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Grace Ministries ‘preaches’ against cancer

MARIA Bwalya (left) being counselled by a nurse prior to cervical cancer screening.

LINDA NYONDO, Lusaka
THE pain of losing her relative to cervical cancer troubled her to a point that she started thinking of how she, despite being a pastor could contribute to fighting the disease.
Florence Mumbi, who is the assistant pastor at Grace Ministries Exploit Centre in Lusaka and is also a member of the Women’s Ministry at her church, shared her idea of inviting a team of Medical Missionaries from the UK to the Women’s Ministry.
“Having lost a relative to cervical cancer, while nursing another one with the same disease at the Cancer Diseases Hospital, I feel that more has to be done to help the women and help those who have the disease get treatment on time,’’ she said.
Reverend Mumbi is of the view that cervical cancer screening should be done at community level to allow more women easy access.
She commended the government and Centre for Infectious Disease Research in Zambia (CIDRZ) for their efforts to have women screened for cervical cancer.
“Cervical cancer is treatable when discovered in its early stage. However, the disease is most of the time discovered late in most people,’’ Rev Mumbi says.
The Cancer Diseases Hospital recorded 2,431 cases of cancer between January 1, 2017 and December 31, 2017.
“Cervical cancer is the highest seen cancer at the hospital representing 32.3 percent of all the cancers screened. Breast cancer is the second at 18 percent and prostate cancer is at 16.9 percent, kaposi’s sarcoma is at 6.8 percent and Hodgkin’s and non-Hodgkin’s are at 2.5 percent and 2.2 percent respectively,” Cancer Diseases Hospital public relations officer, Terrence Nyirongo said
He said the statistics indicate that a lot of women in Zambia are at risk of suffering from cervical cancer, hence the need for them to go for screening while those found with the disease must access treatment.
The high cases of cervical cancer being recorded at the Cancer Diseases Hospital prompted Mary Bwalya, 45, to take advantage of the free cervical cancer screening which was being offered at Grace Exploits Centre by Eye Care for Zambia Charity.
“Initially, I thought that cervical cancer screening is meant for people who have multiple partners. I would like to encourage women to do a cervical cancer check-up, this is a disease that can be treated in its early stages,” Mrs Bwalya says.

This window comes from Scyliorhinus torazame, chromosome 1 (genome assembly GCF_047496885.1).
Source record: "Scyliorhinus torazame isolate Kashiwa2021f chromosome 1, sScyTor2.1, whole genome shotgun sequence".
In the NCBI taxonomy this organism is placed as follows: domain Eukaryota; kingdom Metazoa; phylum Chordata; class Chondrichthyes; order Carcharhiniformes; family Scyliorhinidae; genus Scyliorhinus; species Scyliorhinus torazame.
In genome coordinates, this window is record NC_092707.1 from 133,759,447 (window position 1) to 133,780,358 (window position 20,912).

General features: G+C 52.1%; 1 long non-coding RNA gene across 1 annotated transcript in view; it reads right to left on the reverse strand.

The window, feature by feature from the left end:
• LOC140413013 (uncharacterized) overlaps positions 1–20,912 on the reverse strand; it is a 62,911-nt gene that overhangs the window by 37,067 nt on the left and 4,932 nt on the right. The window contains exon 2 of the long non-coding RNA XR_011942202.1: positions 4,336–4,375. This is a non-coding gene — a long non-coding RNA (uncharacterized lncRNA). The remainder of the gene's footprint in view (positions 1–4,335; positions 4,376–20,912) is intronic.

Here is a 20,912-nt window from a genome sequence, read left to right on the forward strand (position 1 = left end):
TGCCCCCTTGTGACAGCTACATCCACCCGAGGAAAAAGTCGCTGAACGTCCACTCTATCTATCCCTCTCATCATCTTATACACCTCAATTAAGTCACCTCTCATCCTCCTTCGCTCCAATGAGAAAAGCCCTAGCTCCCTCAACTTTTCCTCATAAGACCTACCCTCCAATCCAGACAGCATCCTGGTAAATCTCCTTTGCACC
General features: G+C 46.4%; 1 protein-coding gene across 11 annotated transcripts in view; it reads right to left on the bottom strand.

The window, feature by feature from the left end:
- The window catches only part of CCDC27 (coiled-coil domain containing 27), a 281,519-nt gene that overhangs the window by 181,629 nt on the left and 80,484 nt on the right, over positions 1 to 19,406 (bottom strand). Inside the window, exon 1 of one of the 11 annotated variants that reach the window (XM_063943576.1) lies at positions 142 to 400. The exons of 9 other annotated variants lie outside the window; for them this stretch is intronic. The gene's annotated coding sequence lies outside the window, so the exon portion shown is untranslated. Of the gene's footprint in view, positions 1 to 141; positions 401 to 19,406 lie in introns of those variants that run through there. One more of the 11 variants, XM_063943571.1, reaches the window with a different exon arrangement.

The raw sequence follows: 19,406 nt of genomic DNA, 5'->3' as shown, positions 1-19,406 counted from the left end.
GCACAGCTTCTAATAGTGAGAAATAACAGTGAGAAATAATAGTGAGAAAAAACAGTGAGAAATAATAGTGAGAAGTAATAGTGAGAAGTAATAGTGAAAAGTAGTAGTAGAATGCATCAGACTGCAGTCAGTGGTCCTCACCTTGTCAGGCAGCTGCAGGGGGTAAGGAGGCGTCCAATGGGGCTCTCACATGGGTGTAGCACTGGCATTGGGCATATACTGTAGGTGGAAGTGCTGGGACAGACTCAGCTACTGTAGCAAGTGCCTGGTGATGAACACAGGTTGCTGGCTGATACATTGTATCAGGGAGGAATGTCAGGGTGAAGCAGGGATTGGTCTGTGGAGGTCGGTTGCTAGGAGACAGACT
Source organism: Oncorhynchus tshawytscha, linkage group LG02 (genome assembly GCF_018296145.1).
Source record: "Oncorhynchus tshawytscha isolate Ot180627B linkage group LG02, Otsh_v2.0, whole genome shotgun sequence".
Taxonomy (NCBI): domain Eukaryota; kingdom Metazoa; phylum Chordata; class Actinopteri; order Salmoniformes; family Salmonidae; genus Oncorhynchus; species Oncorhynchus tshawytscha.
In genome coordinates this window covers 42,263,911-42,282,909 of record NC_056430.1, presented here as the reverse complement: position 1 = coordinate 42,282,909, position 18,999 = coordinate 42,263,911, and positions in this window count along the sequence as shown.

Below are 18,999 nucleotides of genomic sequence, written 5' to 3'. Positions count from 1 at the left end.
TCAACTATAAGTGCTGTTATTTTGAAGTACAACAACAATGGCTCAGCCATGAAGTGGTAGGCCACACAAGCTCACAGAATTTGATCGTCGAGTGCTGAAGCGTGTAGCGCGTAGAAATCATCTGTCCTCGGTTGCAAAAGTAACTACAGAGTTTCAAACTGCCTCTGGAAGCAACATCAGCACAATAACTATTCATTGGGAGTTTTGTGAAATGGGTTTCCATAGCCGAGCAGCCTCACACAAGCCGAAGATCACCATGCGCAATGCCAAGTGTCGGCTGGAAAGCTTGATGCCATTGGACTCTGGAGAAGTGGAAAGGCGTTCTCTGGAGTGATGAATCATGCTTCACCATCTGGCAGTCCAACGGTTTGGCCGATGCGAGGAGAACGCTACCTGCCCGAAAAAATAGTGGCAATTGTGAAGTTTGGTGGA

She said women should take it upon themselves to undergo regular cervical cancer screening.
Mrs Bwalya said every woman should make it a point to know their cervical cancer status.
She is among the many women who benefitted from the free cervical cancer screening which was being offered by the Eye Care for Zambia Charity
The organisation’s team leader, Simon Nkole, who is resident in the UK, has since 2016 been coming to Zambia to offer free medical services to people in communities, and this includes cervical cancer screening.
“My colleagues and I were prompted to give cervical cancer screening to people in different communities of Zambia. We decided to offer medical services to people who need them the most’’ Mr Nkole said.
Pastor Nkole, who is a pastor of Kitts Green Weapon of Revival Church in the UK, said he decided to come to Zambia to offer health services because helping people is part of his calling as a servant of God.
He said his target was to reach as many people as he could to avail them an opportunity to have access to free medical check-ups.
“The response has been overwhelming, we have realised that more has to be done to supplement the efforts being made by Government in offering specialised health services to the people,’’ Pastor Nkole said.
He observed that the local people need sensitisation to make them appreciate the importance of going for health check-ups on a regular basis.
Other than free cervical cancer screening, the team from the UK were also offering consultation services on eye conditions and high blood pressure.
Pastor Nkole said that as a Zambian, he decided to offer free medical services to the Zambian people as a way of contributing towards improving their health.


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